Rep. Steve Stockman (R-Tex.) filed a last-minute challenge to Sen. John Cornyn (R-Tex.) Monday, a decision that will thrust him into the statewide media spotlight in Texas.
So just who is Stockman, the man who just made the Senate race more interesting? Here are five things to know about him.
1. He has a knack for stirring controversy. Stockman is a far-right conservative who has threatened to impeach President Obama over gun regulations and once said Democrats "worship abortion with same fervor the Canaanites worshipped Molech." He often takes to Twitter with confrontational messages aimed at the Obama administration. Here's a sampling:
You don't need to be an IRS agent to get your own Bushmaster AR-15. I'm giving one away for FREE on July 4! Sign up! https://t.co/zeLnXJmm9u
— Rep. Steve Stockman (@StockmanSenate) June 13, 2013
Ted Cruz stayed up all night to fight ObamaCare. Obama went to bed while Ambassador Stevens was being murdered. — Rep. Steve Stockman (@SteveWorks4You) September 25, 2013
Democrats just curb-stomped veterans. Because Obama told them to. — Rep. Steve Stockman (@SteveWorks4You) October 2, 2013
About 110,000 people contract chlamydia each month, more than signed up for Obamacare. Obamacare is less popular than chlamydia.
— Rep. Steve Stockman (@SteveWorks4You) November 14, 2013
2. He was once homeless. In the 1980s, Stockman spent time without a home. He was also arrested on a drug charge. He turned things around when he took a job at a steel mill, got a college degree and became a born-again Christian. The Philadelphia Inquirer took a closer look at Stockman's struggles in a 1995 story:
Dropping out of college in his native Michigan in 1979, Stockman had drifted to an older brother's house in Wisconsin. Soon they quarreled over Stockman's non-employment and Stockman got on a bus to Texas, where his grandparents lived.
Unable to find work by the mid-1980, Stockman took up residence in the Fort Worth Water Gardens, which then, as now, played host to vagrants.
"When you don't have work and you don't have a fixed address, you become . . . homeless," said Stockman during an interview in his Cannon office.
He took up a street name. "I called myself 'Max,' " he said, "because I figured this was the maximum I could go down."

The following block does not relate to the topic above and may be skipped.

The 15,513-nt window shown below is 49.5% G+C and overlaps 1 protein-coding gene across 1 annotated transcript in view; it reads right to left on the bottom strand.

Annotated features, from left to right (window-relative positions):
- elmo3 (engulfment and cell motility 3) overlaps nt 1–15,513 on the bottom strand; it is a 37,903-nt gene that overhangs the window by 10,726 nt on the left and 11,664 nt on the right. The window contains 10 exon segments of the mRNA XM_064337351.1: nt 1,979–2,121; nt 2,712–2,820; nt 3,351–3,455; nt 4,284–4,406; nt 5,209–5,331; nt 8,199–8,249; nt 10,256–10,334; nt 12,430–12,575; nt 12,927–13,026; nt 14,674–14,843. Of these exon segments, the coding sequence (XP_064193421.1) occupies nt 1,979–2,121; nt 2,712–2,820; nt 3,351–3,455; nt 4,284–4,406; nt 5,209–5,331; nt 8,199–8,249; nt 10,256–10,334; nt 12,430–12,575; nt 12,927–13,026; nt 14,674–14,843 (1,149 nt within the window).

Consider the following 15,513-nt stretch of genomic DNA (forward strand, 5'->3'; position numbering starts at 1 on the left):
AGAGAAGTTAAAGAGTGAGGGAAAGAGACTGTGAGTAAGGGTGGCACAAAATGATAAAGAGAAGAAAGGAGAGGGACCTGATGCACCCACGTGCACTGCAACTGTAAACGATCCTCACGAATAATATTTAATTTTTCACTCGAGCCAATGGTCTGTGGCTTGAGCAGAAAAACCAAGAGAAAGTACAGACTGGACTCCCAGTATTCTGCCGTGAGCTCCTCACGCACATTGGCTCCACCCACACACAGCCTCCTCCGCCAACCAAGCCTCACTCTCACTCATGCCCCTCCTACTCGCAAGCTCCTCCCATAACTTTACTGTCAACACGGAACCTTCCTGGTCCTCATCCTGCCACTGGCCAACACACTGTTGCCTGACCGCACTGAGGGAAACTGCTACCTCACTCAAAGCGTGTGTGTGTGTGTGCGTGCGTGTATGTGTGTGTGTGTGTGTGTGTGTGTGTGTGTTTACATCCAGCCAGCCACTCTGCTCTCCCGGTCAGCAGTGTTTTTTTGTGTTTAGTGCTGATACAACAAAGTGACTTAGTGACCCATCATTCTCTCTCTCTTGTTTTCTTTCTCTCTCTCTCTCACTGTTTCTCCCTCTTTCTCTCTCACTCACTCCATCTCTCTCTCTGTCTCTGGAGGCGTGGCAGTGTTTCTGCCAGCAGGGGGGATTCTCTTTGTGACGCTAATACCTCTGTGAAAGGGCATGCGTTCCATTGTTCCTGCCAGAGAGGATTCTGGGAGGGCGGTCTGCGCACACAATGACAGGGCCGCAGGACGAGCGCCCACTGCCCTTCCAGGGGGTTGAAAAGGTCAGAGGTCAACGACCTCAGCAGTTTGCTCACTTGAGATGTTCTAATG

3. Sixteen years separate his two terms in the House. Stockman was elected to a Houston-area House seat in 1994 after falling short in two previous campaigns. But he was unseated just two years later. He returned in the 2012 election to win the new 36th district. In between, he worked in banking and consulting, and taught at the Leadership Institute.
4. He has scant campaign cash. Stockman had a paltry $32,000 in his campaign account, according to his most recent campaign finance report. He also carried more than $163,000 in debt. Cornyn had about $7 million in the bank in his last report. So, yeah, there's a pretty huge money gap. And money matters in Texas, where it's expensive to advertise in the state's big media markets. Stockman's only hope is that tea party groups spend big on his behalf and new donors rally to his side.
5. He's faced other campaign finance questions. Stockman recently fired two staffers for making improper donations, a development that a lengthy Houston Chronicle story revealed last month:
The Clear Lake Republican's campaign for Congress in Texas' 36th District has been notified of potential problems with its campaign finance filings in 2012 and 2013 approximately a dozen times, including apparently misreported donations, late or missing filings of required reports, and inaccuracies in certain filings.
Both this year and in the 1990s, his campaigns were investigated for issues relating to campaign materials made to look like newspapers. While the earlier complaints resulted in a settlement with the Federal Election Commission and a civil penalty, the most recent complaint was dismissed without enforcement action, the FEC announced Friday.